Broad focus of our research is on cellular pathways which maintain genomic integrity in response to various stressors ranging from intrinsic topological stress due to conflicts between replication and transcription or extrinsic mechanical stress exerted by cytoskeletal or extracellular matrix forces. In the lab, we also study the interplay between cellular metabolism, ageing and DNA damage response (DDR) and repair. We are also interested in understanding how metabolic pathways intersect with DDR and mechanotransduction inside the cell. Current research projects in the lab fall under the following categories.
Replication and transcription are essential processes for the faithful transmission of genetic information in organisms. Both replication and transcription unwind the DNA helix, generating torsional stress. Hence, it is imperative that these processes must be highly coordinated to prevent any potential clash that can be detrimental to genomic integrity. The complex structure of the chromosomes and the fact that DNA fiber is often anchored to fixed structures such as the nuclear envelope or the chromosome scaffold, impose topological barriers and impede the free rotation of the DNA. The coordinated action of type I and type II topoisomerases are essential to relieve the topological stress arise during replication-transcription clashes and our projects aim to unravel these complex processes. We have shown in the past that the integrity of genes transcribed in S phase requires the coordinated action of DNA topoisomerase II (Bermejo et al., 2009) and Senataxin (Alzu et al., 2012). Failures in coordinating replication with transcription lead to chromosome fragility and accumulation of RNA-DNA hybrids that are also recombinogenic (Alzu et al., 2012; Bermejo et al., 2009; Bermejo et al., 2012b). We also studied the factors that facilitate replication termination. We identified genomic locations where replication termination occurs (TER zones) and found that fork collision is mediated by the coordinated action of DNA topoisomerase II and the DNA helicase Rrm3 (Fachinetti et al., 2010).
Recently, our group mapped the genome wide topological architecture of transcribed genes in G1 and S phase in yeast. We showed the existence of specific topological architecture at the coding regions wherein negative supercoiling at the gene boundaries are locked into a cruciform confirmation by Hmo1 preventing supercoil diffusion at the coding regions (Achar et. al., 2020). We propose that together with Top2, Hmo1 modulates the gene architecture and topological memory.
Building on these observations, current projects in our lab aims to address questions regarding RNA-DNA hybrid formation, replication termination etc.
DNA Damage Response (DDR) proteins ATR/Mec1, ATM/Tel1 and Chk1,Chk2/Rad53 act as a barrier to oncogenesis and are often mutated in cancer cells. Earlier studies in our group identified an essential role for ATR in coordinating DNA replication and transcription. As mentioned before, certain chromatin regions associate with the nuclear envelope, thus generating physical impediments for chromosome replication and condensation. We found that ATR plays a pivotal role in controlling the chromatin association with the nuclear envelope (NE) in S phase and in prophase. During replication, ATR detaches transcribed chromatin from the NE by phosphorylation of key nucleoporins and prevents the accumulation of topological constraints at regions where forks encounter transcribed genes gated to the NE. Failures to detach transcribed genes from the NE, cause replication fork collapse and fork reversal (Bermejo et al., 2011). More recently we found that ATR is part of a mechano-transduction pathway that is mediated by the NE in response to the topological stress in S phase or in prophase and that ATR is essential for cell mechanics and nuclear integrity during interstitial migration (Kumar et al., 2014, Kidiyoor et. al., 2020). Currently in the lab we are dissecting the role of another DDR protein ATM/Tel1 in cellular mechanotransduction and our results suggests that that ATM, ATR and possibly mTOR (another member of the PI3K family), are part of an integrated mechanical response to membrane stress; plays a role in coupling plasma membrane signaling with nuclear events and modulates cell and nuclear plasticity. Current projects in the lab aim to understand the exact mechanism by which ATR/ATM respond to the mechanical stress. We are also interested in exploiting the role of ATR in the maintenance of NE integrity for therapeutic purposes.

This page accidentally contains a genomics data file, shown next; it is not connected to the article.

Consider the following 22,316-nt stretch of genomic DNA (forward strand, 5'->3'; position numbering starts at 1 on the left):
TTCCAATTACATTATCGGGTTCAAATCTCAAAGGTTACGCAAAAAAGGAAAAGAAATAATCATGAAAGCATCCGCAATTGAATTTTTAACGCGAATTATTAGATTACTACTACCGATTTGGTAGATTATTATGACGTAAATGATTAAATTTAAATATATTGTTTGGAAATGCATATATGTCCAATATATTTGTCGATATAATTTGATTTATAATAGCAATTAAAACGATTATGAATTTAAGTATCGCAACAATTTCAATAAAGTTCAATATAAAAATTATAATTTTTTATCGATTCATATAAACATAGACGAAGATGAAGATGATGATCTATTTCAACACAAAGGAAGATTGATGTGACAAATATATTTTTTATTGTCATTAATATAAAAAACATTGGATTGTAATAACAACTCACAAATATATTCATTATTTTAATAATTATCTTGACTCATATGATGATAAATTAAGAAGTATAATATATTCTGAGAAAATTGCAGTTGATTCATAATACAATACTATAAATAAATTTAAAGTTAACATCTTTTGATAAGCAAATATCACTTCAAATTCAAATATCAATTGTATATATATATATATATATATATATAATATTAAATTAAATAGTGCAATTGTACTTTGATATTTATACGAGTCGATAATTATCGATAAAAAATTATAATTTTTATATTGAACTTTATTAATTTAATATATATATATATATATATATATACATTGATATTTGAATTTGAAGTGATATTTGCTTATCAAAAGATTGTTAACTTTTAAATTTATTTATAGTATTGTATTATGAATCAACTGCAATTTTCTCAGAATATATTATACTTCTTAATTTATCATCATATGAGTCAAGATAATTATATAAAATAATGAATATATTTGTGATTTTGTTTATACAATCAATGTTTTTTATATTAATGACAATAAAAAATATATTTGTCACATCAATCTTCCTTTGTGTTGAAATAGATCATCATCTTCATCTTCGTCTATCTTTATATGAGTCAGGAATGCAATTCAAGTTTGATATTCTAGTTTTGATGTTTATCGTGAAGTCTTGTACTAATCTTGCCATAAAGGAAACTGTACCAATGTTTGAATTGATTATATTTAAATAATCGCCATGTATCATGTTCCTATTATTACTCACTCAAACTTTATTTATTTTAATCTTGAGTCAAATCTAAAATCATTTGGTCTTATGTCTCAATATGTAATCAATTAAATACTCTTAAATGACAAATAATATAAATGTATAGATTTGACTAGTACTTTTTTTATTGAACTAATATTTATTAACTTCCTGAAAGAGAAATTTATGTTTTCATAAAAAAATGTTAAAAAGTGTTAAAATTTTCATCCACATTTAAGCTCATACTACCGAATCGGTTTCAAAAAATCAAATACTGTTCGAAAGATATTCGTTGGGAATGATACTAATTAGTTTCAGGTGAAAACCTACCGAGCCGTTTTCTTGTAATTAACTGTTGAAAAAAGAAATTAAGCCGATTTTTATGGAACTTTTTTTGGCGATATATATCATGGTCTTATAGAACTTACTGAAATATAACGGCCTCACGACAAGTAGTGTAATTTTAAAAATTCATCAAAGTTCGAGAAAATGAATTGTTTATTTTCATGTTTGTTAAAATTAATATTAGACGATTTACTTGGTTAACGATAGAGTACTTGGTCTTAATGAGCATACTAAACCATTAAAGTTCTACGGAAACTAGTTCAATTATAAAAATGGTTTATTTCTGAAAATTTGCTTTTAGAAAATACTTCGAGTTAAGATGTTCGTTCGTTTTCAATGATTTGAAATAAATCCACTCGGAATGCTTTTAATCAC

Metabolism, a fundamental biological process essential for cellular survival also creates metabolic byproducts that lead to the generation of DNA damage including but not limited to Reactive Oxygen Species (ROS). Research during the past decade has shown that cellular metabolism is tightly linked to DDR machinery. Cancer cells present extensive metabolic rewiring together with altered DDR pathways demonstrating the importance of scientific endeavors in this area.
In our lab, we attempt to understand the metabolic pathways with specific emphasis on ATR/ATM DDR proteins. Our initial finding that certain autophagy pathways modulate the acetylation of factors which mediate ATR activation, contributed to connect the non-nuclear regulatory circuits to the ATR-dependent DNA damage response (Robert et.al., 2011). More recently we showed that nutrient sensing and metabolic pathways are integrated with ATR mediated DDR response through the protein phosphatase PP2A (Ferrari et. al., 2017). While PP2A phosphatases attenuates the DDR, nutrient-sensing TORC1-Tap42 axis maintains DDR activation by inhibiting PP2A. Currently, projects in the lab attempts to address metabolic cues that leads to chromosome packing and genome integrity, metabolic rewiring during ageing and its connection to oncogenesis and the interplay between metabolism and nuclear mechanotransduction.